Cities own carbon trading system in which polluters can buy carbon credits generated by initiatives or organizations that are actively reducing or sequestering greenhouse gas (GHG) emissions.
Municipal own source revenue (OSR) and policy steering instruments
Low - limited evidence available
Enabling conditions and success factors
- A broad coverage of emissions.
- A uniform price for all emissions, regardless of the fuel type or the user.
- Stable and predictable prices.
- Alignment of prices with carbon reduction targets.
- Maximizing the benefits – good schemes ensure that they capture revenues raised and use them productively by reducing broader tax burdens or funding socially desirable climate-related projects.
- Carefully developed compensation schemes for vulnerable households and businesses.
- Guarantees a minimum greenhouse gas (GHG) reduction level from those participating in the scheme.
- Provides additional revenue for those investing in measures to mitigate their emissions directly.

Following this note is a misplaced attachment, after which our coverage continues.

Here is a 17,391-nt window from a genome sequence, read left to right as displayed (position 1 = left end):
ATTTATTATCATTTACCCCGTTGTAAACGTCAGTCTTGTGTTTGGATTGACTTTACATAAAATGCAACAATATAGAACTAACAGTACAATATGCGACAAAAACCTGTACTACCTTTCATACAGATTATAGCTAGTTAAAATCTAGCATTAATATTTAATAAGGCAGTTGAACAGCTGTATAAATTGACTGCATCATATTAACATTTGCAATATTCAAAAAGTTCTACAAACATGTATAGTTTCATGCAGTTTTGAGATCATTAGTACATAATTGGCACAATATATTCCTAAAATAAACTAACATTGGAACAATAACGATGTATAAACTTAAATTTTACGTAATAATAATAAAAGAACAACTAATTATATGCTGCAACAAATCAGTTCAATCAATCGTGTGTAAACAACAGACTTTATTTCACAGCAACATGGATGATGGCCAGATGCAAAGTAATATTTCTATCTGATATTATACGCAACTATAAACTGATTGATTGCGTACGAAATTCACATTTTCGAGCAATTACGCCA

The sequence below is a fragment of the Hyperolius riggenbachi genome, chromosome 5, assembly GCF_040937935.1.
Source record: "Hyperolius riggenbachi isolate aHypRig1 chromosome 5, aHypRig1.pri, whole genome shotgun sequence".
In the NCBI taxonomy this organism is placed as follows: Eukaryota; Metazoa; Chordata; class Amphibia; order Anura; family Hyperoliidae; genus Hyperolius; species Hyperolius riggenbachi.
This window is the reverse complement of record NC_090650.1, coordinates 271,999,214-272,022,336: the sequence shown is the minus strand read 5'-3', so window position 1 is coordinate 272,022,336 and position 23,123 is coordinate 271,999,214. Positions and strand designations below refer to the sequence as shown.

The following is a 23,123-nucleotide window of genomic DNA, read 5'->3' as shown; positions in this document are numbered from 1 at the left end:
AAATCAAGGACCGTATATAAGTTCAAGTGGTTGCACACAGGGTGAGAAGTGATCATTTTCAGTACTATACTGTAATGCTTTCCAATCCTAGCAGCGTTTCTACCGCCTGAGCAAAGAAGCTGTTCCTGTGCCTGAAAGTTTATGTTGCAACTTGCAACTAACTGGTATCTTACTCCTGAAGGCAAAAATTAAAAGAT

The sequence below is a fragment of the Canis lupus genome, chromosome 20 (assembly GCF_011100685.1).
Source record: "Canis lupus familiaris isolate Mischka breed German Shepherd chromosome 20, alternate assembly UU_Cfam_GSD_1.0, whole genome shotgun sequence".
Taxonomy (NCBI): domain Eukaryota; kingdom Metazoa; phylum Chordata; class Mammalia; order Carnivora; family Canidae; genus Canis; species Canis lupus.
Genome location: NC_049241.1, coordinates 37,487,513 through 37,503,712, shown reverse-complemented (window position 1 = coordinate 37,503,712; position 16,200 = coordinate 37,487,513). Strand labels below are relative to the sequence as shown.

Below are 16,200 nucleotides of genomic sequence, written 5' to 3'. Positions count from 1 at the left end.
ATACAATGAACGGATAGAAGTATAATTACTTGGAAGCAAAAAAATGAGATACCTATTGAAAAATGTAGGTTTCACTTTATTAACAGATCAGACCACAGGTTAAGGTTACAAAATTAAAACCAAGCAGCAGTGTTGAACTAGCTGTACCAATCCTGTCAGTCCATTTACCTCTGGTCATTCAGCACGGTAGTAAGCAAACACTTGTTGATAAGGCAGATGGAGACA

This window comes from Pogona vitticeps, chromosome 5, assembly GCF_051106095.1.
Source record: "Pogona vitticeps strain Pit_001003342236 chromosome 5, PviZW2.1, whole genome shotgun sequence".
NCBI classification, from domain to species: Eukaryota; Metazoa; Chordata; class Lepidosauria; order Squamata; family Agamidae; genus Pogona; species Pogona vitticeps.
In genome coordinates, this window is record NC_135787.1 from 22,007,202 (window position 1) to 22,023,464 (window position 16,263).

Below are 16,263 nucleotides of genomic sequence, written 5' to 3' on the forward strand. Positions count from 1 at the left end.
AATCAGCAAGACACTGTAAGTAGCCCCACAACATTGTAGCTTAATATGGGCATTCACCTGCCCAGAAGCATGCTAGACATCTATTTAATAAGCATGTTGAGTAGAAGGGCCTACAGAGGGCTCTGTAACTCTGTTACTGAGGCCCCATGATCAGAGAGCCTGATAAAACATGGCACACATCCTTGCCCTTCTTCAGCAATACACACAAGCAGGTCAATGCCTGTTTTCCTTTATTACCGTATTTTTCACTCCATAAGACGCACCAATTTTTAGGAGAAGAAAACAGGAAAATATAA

- Drives the cheapest options for GHG reduction first (where there is a demand for permits).
- Long term certainty to members.
- Flexibility for members in how they meet their requirements.
- Revenue generation for the government if permits are auctioned.
Challenges and risks to implementation
- Price of allowances can be vulnerable to unexpected economic factors and disrupt market function (oversupply or low demand).
- Market-based approach supports the least-cost options, which can narrow the focus of mitigation efforts to a few winning sectors or technologies.
- Highly profitable projects are often not eligible for support through emissions trading schemes such as the clean development mechanism (CDM).
- Registration phase for projects can be long.